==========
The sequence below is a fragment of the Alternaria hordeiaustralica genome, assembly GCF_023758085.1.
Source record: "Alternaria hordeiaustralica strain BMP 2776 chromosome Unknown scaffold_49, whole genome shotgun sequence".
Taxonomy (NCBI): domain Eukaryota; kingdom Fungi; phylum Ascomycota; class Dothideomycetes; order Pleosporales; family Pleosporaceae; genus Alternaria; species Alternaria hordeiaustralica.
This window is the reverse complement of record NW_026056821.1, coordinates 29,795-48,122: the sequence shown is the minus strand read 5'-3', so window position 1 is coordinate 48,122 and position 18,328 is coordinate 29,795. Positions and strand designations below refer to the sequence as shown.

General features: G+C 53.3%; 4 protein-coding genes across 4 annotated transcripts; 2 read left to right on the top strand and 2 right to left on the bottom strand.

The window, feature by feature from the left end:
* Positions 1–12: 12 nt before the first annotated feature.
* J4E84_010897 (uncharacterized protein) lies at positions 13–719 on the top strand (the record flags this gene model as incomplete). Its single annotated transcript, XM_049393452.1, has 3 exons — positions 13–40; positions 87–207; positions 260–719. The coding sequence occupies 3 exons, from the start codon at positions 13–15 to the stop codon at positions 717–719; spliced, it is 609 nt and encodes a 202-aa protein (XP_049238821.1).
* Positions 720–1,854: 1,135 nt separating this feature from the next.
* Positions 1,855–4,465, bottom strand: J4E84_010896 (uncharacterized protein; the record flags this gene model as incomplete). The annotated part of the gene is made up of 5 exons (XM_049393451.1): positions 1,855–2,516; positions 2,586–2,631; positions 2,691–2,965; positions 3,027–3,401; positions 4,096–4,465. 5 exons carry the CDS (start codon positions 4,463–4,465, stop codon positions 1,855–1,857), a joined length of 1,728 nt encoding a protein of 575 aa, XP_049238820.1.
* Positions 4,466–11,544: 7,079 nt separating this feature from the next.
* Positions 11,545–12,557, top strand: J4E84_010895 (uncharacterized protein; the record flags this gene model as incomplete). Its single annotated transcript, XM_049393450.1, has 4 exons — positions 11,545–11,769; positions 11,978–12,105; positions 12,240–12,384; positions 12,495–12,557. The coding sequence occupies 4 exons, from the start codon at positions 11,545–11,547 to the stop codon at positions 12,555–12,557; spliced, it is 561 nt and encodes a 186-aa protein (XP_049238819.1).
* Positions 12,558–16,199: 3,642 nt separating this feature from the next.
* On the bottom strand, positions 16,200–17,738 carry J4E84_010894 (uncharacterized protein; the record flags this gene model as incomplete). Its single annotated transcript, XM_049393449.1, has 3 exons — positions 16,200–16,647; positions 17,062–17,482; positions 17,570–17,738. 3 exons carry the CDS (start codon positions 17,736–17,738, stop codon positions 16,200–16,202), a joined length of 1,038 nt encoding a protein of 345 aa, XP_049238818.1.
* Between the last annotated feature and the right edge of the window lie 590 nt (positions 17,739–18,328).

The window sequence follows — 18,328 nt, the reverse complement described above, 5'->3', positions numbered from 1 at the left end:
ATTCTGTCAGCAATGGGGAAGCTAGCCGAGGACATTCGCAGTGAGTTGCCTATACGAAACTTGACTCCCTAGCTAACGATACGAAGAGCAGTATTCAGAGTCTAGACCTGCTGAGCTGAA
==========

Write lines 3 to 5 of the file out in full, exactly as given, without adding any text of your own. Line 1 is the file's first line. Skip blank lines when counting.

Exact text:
Taxonomy (NCBI): domain Eukaryota; kingdom Fungi; phylum Ascomycota; class Dothideomycetes; order Pleosporales; family Pleosporaceae; genus Alternaria; species Alternaria hordeiaustralica.
This window is the reverse complement of record NW_026056821.1, coordinates 29,795-48,122: the sequence shown is the minus strand read 5'-3', so window position 1 is coordinate 48,122 and position 18,328 is coordinate 29,795. Positions and strand designations below refer to the sequence as shown.

General features: G+C 53.3%; 4 protein-coding genes across 4 annotated transcripts; 2 read left to right on the top strand and 2 right to left on the bottom strand.